Need help understanding Bitcoin DeFi?
Need help understanding Bitcoin DeFi?
Need help understanding Bitcoin DeFi?
Need help understanding Bitcoin DeFi?
Need help understanding Bitcoin DeFi?

Hiro’s 2024 Biennial Public Benefit Report

Hiro is a public benefit corporation with the explicit purpose of enabling an open, decentralized internet which will benefit all internet users. Let’s look at the progress we’ve made towards that purpose over the past two years.

March 21, 2024
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We believe that building in Web3 is a noble pursuit. The work we do at Hiro contributes to a new internet, an internet that gives users control and ownership over their own data, an internet that bypasses walled gardens and monopolies, an internet that creates equal access for people all over the world.

We believe that building in Web3 is a noble pursuit.

At the center of this vision are principles of fairness, transparency, and sovereignty. We believe that human society as a whole benefits from an internet that embodies these principles, and that a decentralized, user-owned internet will accelerate humanity’s progress. That’s why Hiro exists. That is our purpose, and that is the public benefit we work towards every day.

To that end, we’ve come a long way since the launch of the Stacks blockchain in January 2021. Since then, more than 82,000 Clarity contracts have been deployed on mainnet. Today, Hiro receives an average of 450M+ API calls per month. Dozens of companies are building in Stacks, and alongside Lightning, Stacks is the largest project building on Bitcoin today.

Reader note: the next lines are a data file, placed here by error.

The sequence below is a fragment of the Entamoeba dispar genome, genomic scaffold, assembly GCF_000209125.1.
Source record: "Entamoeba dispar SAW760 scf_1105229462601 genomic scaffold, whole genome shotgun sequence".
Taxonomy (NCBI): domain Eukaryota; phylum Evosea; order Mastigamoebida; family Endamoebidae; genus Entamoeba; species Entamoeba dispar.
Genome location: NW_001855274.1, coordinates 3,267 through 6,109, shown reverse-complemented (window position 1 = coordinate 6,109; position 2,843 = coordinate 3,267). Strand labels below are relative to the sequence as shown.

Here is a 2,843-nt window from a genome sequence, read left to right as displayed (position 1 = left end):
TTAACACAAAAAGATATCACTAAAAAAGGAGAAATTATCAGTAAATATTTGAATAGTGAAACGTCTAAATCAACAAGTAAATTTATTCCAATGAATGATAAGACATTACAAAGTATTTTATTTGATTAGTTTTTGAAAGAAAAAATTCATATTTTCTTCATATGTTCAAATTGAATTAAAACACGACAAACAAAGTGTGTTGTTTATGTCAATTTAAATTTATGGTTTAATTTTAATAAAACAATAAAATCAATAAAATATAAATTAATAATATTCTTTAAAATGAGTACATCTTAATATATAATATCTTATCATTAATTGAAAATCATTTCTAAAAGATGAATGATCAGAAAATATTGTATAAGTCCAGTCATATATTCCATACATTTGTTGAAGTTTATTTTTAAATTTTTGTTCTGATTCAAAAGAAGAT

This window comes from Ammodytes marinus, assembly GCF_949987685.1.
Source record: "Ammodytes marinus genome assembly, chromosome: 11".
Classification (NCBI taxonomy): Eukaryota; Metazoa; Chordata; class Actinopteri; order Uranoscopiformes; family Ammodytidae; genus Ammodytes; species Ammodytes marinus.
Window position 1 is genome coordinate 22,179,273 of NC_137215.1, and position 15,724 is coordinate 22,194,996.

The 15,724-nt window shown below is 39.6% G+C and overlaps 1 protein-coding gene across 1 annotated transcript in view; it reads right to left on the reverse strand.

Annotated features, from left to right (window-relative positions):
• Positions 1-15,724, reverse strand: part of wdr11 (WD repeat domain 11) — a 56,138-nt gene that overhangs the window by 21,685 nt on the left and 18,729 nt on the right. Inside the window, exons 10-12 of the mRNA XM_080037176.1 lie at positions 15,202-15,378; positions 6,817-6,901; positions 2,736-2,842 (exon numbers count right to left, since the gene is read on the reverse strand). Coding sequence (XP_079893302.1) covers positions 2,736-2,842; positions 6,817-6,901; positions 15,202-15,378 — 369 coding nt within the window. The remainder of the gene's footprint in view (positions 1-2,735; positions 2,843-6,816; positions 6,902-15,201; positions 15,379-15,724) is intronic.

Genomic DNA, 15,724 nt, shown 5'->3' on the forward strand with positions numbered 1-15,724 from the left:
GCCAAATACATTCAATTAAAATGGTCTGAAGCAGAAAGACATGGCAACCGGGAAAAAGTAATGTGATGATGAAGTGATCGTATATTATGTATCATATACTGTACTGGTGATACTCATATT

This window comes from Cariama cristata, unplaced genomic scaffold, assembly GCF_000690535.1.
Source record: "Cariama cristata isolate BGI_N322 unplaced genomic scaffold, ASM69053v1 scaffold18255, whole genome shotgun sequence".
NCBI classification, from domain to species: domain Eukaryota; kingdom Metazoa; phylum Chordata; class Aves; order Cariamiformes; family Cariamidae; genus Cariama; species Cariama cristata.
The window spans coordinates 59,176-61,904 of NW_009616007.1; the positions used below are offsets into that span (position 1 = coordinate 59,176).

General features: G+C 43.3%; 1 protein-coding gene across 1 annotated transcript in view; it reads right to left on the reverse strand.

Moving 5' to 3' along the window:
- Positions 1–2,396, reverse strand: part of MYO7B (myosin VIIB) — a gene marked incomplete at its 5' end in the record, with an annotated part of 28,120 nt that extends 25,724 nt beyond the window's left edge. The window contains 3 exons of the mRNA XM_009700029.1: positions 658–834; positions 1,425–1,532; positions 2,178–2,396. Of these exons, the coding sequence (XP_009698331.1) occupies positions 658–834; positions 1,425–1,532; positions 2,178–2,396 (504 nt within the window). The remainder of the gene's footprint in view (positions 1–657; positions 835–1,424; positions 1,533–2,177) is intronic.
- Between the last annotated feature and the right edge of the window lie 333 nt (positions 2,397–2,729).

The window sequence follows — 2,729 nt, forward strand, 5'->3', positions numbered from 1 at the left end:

But how can we more concretely measure Hiro’s progress towards our purpose? To do so, our board of directors adopted the following standards to measure our progress towards enabling an open, decentralized internet which will benefit all internet users:

  1. Support software developers, entrepreneurs, and users.
  2. Build open-source tools for the decentralized web.
  3. Expand the Bitcoin economy.

Supporting Our Developers, Entrepreneurs, and Users

Supporting devs is what we do

Over the past two years, we’ve done a lot to support a robust group of developers and users. Our core business involves building developer tools that enable developers to build on Stacks. Today, there are dozens of teams building on Stacks, and the majority of them use Hiro tools to do so.

To better support and enable our developers, we’ve invested in a lot of resources to make development frictionless, and we are proactive in communicating with our community. In the past two years, we published 8 educational ebooks, 200+ blogs, and 95 videos. We added a new chatbot and better search functionality to our docs. We grew our Twitter following by 41%. We hosted or sponsored 4 different hackathons. Our team spoke at 17 different events.

All of this work helps support our developers and strengthen our community. Here are a few snapshots highlighting the growth and strength of our developer community today:

Stacks ecosystem stats